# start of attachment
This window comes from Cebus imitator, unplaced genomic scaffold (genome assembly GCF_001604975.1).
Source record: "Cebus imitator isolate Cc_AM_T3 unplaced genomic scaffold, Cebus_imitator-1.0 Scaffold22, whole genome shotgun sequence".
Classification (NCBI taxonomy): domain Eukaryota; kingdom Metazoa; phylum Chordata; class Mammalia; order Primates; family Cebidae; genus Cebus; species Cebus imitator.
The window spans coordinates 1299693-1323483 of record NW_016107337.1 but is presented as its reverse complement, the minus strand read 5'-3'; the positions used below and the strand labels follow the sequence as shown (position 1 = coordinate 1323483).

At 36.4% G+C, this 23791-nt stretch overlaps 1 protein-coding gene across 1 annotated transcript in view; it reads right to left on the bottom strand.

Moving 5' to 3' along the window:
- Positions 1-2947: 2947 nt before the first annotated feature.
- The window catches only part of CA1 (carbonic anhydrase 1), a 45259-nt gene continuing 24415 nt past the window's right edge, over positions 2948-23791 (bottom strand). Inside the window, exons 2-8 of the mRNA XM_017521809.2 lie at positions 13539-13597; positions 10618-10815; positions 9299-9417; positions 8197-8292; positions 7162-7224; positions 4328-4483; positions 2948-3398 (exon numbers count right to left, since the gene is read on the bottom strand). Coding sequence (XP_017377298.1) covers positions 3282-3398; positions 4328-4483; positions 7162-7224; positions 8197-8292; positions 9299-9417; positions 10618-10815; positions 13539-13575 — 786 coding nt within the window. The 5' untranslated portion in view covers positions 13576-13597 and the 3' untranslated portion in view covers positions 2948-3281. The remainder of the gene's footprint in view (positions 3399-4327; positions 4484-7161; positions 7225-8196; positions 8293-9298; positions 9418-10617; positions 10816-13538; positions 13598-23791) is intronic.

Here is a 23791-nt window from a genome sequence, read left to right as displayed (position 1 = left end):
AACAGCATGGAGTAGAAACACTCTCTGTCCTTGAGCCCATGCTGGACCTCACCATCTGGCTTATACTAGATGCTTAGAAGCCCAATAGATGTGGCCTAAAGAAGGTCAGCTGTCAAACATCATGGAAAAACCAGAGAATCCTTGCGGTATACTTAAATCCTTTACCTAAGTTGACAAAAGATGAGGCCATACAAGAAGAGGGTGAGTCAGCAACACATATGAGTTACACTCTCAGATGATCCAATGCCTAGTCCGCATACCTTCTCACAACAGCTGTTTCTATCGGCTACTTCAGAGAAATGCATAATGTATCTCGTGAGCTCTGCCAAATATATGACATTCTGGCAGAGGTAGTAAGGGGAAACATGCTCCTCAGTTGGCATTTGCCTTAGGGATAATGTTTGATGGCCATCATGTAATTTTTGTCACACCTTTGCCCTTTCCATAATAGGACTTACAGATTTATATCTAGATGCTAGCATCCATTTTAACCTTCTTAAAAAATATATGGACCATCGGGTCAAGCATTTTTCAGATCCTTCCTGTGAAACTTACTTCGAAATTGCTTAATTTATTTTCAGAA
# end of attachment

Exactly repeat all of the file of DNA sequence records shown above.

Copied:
This window comes from Cebus imitator, unplaced genomic scaffold (genome assembly GCF_001604975.1).
Source record: "Cebus imitator isolate Cc_AM_T3 unplaced genomic scaffold, Cebus_imitator-1.0 Scaffold22, whole genome shotgun sequence".
Classification (NCBI taxonomy): domain Eukaryota; kingdom Metazoa; phylum Chordata; class Mammalia; order Primates; family Cebidae; genus Cebus; species Cebus imitator.
The window spans coordinates 1299693-1323483 of record NW_016107337.1 but is presented as its reverse complement, the minus strand read 5'-3'; the positions used below and the strand labels follow the sequence as shown (position 1 = coordinate 1323483).

At 36.4% G+C, this 23791-nt stretch overlaps 1 protein-coding gene across 1 annotated transcript in view; it reads right to left on the bottom strand.

Moving 5' to 3' along the window:
- Positions 1-2947: 2947 nt before the first annotated feature.
- The window catches only part of CA1 (carbonic anhydrase 1), a 45259-nt gene continuing 24415 nt past the window's right edge, over positions 2948-23791 (bottom strand). Inside the window, exons 2-8 of the mRNA XM_017521809.2 lie at positions 13539-13597; positions 10618-10815; positions 9299-9417; positions 8197-8292; positions 7162-7224; positions 4328-4483; positions 2948-3398 (exon numbers count right to left, since the gene is read on the bottom strand). Coding sequence (XP_017377298.1) covers positions 3282-3398; positions 4328-4483; positions 7162-7224; positions 8197-8292; positions 9299-9417; positions 10618-10815; positions 13539-13575 — 786 coding nt within the window. The 5' untranslated portion in view covers positions 13576-13597 and the 3' untranslated portion in view covers positions 2948-3281. The remainder of the gene's footprint in view (positions 3399-4327; positions 4484-7161; positions 7225-8196; positions 8293-9298; positions 9418-10617; positions 10816-13538; positions 13598-23791) is intronic.

Here is a 23791-nt window from a genome sequence, read left to right as displayed (position 1 = left end):
AACAGCATGGAGTAGAAACACTCTCTGTCCTTGAGCCCATGCTGGACCTCACCATCTGGCTTATACTAGATGCTTAGAAGCCCAATAGATGTGGCCTAAAGAAGGTCAGCTGTCAAACATCATGGAAAAACCAGAGAATCCTTGCGGTATACTTAAATCCTTTACCTAAGTTGACAAAAGATGAGGCCATACAAGAAGAGGGTGAGTCAGCAACACATATGAGTTACACTCTCAGATGATCCAATGCCTAGTCCGCATACCTTCTCACAACAGCTGTTTCTATCGGCTACTTCAGAGAAATGCATAATGTATCTCGTGAGCTCTGCCAAATATATGACATTCTGGCAGAGGTAGTAAGGGGAAACATGCTCCTCAGTTGGCATTTGCCTTAGGGATAATGTTTGATGGCCATCATGTAATTTTTGTCACACCTTTGCCCTTTCCATAATAGGACTTACAGATTTATATCTAGATGCTAGCATCCATTTTAACCTTCTTAAAAAATATATGGACCATCGGGTCAAGCATTTTTCAGATCCTTCCTGTGAAACTTACTTCGAAATTGCTTAATTTATTTTCAGAA